I haven’t been cooking much lately, and it’s got me feeling sort of sad. That Brandon, I tell you, has some kind of nerve. He’s been doing the cooking, nearly every night. I think I might be too lucky for my own good.
Now, hear me out. Before you rush to call me an ingrate, I should clarify: it is, of course, awfully nice to be betrothed to a man who not only can cook, but does. He makes a mouthwatering chana masala, any number of chutneys and spicy salsas, a golden fennel soup worthy of loud slurping, spicy soba noodles with lots of cilantro and radishes, sourdough pancakes, salads with delicious this and delicious that, and dressings to go with. Heck, he’s even started putting poached eggs on everything, and you know that makes me weak in the knees. Let’s not be silly: suffer, I do not. I love Brandon, and I love that Brandon cooks. But so much loving makes a girl very lazy, and rather lax when it comes to cooking.
For some people, this might not be a problem at all. For some, it might be close to paradise. And it is, sometimes — especially at the end of a long workday, and when I’m up to my ears, as I have been lately, in a side project that (dear sweet god permitting) will see the light of day sometime soon. But in the Before Brandon Era (B.B.E., as the historians might call it), when I was the sole cook in the kitchen, I had to step up to the stove and make something happen, no matter how long or how bad my day, and strange though it may seem, I liked it. For most of my adult life, the kitchen has been my place to think and brainstorm and sort things out, a place that forces me to slow down and settle into my senses. There is nothing to match the active meditation of moving a knife down the length of a carrot, or through a pile of coarse greens. Cooking is a way to make sense of my days, and to make something beautiful of them. We all find ways to do this, I think, whether we are conscious of it or not. For me, writing is another way, but it’s not the same. Cooking makes me generous. It makes me someone I want to spend time with. I didn’t know any of this, of course, until a certain curly-haired man came along and, ever so sweetly and with the best of intentions, started doing the cooking for me.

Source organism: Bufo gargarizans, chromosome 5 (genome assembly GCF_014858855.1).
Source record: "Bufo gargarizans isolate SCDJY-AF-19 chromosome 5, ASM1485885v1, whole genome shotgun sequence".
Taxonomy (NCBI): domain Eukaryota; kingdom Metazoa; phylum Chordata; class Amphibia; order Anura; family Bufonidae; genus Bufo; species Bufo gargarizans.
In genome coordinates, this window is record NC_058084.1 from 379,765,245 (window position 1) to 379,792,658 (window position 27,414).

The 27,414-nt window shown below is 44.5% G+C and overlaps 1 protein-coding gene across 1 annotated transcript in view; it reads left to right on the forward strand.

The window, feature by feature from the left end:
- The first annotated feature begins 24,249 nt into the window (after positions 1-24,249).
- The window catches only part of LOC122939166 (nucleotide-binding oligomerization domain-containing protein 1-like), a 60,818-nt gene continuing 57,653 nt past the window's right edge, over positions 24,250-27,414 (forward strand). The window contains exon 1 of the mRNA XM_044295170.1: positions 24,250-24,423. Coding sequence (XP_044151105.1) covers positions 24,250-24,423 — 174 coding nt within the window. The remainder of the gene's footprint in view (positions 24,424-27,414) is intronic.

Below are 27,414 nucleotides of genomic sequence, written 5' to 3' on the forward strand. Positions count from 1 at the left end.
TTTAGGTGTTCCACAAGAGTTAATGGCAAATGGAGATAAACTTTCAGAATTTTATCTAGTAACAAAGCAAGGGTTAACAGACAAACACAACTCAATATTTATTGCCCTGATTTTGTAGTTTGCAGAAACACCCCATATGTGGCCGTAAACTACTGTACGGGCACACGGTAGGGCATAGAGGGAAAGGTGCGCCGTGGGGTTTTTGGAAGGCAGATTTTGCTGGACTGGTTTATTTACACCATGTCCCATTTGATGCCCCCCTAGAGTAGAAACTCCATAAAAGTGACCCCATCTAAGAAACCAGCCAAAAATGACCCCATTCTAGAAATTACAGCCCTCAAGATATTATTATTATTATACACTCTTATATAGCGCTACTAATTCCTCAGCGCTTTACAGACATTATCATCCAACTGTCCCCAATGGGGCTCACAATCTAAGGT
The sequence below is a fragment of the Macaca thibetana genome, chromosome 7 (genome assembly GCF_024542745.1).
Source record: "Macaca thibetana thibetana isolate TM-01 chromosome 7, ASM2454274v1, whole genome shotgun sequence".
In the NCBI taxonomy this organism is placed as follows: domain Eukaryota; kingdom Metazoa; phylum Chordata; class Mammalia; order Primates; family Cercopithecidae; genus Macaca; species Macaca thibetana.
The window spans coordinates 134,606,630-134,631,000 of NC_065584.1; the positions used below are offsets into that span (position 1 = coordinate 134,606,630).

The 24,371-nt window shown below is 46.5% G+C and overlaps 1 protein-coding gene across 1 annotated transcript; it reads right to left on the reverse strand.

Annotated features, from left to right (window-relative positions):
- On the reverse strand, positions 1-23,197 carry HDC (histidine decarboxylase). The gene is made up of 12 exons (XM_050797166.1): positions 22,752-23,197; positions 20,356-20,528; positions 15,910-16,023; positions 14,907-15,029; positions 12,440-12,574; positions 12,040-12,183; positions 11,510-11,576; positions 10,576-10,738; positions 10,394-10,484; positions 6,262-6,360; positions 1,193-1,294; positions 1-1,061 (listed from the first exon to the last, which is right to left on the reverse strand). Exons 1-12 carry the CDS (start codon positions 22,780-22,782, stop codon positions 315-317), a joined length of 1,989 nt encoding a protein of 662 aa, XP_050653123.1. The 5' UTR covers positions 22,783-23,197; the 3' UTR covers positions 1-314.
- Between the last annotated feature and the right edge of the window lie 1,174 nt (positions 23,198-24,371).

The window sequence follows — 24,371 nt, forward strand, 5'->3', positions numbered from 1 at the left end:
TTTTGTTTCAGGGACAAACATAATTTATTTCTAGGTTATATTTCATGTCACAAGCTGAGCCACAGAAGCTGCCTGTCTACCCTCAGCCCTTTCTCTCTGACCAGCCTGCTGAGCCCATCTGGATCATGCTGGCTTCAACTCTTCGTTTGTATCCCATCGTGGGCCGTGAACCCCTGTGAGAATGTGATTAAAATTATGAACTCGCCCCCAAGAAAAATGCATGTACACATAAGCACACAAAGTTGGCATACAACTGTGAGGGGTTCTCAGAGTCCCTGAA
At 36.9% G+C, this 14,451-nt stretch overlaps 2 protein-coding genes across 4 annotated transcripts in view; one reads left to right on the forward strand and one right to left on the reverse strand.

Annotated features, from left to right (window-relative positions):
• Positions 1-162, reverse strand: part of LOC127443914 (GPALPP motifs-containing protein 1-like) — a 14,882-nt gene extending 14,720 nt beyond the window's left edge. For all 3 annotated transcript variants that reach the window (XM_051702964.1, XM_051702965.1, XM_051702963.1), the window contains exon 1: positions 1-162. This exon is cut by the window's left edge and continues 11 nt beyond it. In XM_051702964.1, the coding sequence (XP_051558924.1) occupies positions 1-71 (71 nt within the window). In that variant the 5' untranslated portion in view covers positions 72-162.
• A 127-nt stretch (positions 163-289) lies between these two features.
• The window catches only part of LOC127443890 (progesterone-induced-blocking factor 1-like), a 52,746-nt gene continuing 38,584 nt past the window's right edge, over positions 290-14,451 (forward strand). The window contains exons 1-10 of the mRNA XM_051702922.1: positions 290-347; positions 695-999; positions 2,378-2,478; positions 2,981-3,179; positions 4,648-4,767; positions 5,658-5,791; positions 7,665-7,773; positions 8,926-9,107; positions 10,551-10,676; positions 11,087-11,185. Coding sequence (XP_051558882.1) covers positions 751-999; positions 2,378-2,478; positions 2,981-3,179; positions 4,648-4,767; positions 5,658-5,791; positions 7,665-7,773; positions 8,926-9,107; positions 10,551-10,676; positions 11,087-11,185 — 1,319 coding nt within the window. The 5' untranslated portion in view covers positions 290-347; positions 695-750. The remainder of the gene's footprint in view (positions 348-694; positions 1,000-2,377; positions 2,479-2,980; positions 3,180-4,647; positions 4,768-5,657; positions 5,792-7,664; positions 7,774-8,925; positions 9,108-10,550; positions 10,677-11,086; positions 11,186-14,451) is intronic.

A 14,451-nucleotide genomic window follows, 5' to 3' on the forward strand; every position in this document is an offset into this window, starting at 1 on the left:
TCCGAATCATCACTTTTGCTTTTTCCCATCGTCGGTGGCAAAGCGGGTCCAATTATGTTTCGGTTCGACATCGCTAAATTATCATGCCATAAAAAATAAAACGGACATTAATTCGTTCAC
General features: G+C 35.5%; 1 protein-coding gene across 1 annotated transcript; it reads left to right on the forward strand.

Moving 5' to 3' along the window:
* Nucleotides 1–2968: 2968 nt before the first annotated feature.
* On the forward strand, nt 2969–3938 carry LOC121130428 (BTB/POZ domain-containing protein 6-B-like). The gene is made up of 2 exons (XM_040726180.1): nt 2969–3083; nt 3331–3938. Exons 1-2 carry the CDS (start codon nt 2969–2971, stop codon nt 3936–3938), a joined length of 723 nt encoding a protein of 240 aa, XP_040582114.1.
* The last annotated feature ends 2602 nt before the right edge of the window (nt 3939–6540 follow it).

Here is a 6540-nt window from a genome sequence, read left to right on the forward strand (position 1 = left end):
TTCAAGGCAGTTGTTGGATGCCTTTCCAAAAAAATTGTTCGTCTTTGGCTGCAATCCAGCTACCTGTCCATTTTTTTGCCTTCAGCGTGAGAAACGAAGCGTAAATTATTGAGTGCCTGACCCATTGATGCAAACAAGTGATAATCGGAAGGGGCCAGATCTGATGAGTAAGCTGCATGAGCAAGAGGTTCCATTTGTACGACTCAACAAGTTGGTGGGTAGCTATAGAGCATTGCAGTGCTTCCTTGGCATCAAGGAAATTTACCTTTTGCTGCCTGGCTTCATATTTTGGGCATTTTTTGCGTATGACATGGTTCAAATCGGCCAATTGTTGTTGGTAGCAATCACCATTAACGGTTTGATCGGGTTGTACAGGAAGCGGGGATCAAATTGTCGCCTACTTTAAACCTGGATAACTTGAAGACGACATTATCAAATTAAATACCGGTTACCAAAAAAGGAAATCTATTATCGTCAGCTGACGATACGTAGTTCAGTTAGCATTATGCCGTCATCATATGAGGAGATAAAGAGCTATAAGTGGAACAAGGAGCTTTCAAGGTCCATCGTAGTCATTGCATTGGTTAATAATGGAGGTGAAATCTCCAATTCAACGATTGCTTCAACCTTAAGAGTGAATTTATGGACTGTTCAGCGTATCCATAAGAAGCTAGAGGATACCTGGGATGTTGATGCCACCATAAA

So I’ve been a little out of sorts, not knowing quite what to do with myself. But one night last week, I decided to make something of it — a soup, more precisely. I wanted something slow and quiet, sans sautéing and other jumpy methods, something that would make the kitchen warm and sweet-smelling, and me along with it. A riff on a recipe from September’s Gourmet sounded like just the thing: a fragrant soup made from the season’s last tomatoes, a pinch of summer-colored saffron, fresh herbs and fennel seeds, and, with a nod toward cold weather, a bit of orange zest.
I shooed Brandon away with a wooden spoon, and then, in the silent kitchen, sank my fingers into a bowlful of blanched tomatoes and coaxed from them all that early fall has to offer. Subtle, softly acidic, and laced with saffron, it was much tastier than stewing in my own juices. We scraped our bowls and looked at each other, and Brandon went back for a second helping.
Provençal Tomato Soup with Orange, Saffron, and Tiny Pasta
Adapted from Gourmet, September 2006
This business of blanching, peeling, and seeding the tomatoes may be a little fussy, yes, but it makes for a lovely, soft tomato flavor. Plus, there’s nothing quite so satisfying for the fingers as slipping the skins from a few tomatoes, or scooping out their seeds and juicy slop. And aside from that mild labor, this soup is pretty straightforward. With a stir every now and then, it mainly cooks itself. And it makes for easy eating on the front stoop — a table for two with a view! — on an early fall evening. With a hunk of bread and some cheese alongside, it’s dinner.
2 lb good-tasting tomatoes
2 medium onions, peeled, quartered lengthwise, and thinly sliced (~2 cups)
1 medium carrot, finely chopped or cut into very thin rounds
1 celery stalk, finely chopped
4 large garlic cloves, minced
1 (3- by 1-inch) ribbon of fresh orange zest, minced
1 tsp finely chopped fresh thyme
Scant ¼ tsp dried hot red pepper flakes
¼ tsp fennel seeds
1 Turkish bay leaf
3 Tbs good-tasting olive oil
2 Tbs tomato paste
4 ¾ cups water
¾ tsp salt, or to taste
Pinch crumbled saffron threads
1 to 2 tsp granulated sugar
¼ cup small soup pasta, such as acini di pepe
2 Tbs finely chopped fresh Italian parsley
¼ cup finely chopped fresh basil
Bring a 5- to 6-quart saucepan of water to a boil. Cut a shallow X in the bottom of each tomato with a sharp knife, and blanch them, 2 or 3 at a time, in the boiling water for about 15 seconds, until the skin around the X starts to curl. Using a slotted spoon, transfer the tomatoes to a bowl of ice water. When they are cool enough to handle, peel them, core them, and halve them crosswise. Set a sieve over a medium bowl, and squeeze the tomato halves gently over it, cut sides down, to extract the seeds and pulp. You may have to use your fingers to coax them out. Press on the seeds in the sieve to push through any juice; then discard them. Reserve the juice and the tomatoes.
Pour the water out of the saucepan, and wipe it dry. Pour in the oil, and warm it over medium heat. Add the onions, carrot, celery, garlic, orange zest, thyme, red pepper flakes, fennel seeds, and bay leaf. Cook over medium heat, stirring occasionally, until the vegetables are very soft but not brown, about 8-10 minutes.
Add the tomatoes with their reserved juice and the tomato paste, water, salt, saffron, and 1 tsp sugar. Simmer, uncovered, stirring and breaking up the tomatoes with a spoon occasionally, about 25-30 minutes. Add the pasta, stir to mix, and simmer, uncovered, until tender, about 5 minutes. Discard the bay leaf, and stir in the parsley and basil. Taste, and adjust sugar and salt as needed. Serve.
Yield: 4-6 servings, depending on what else you’re eating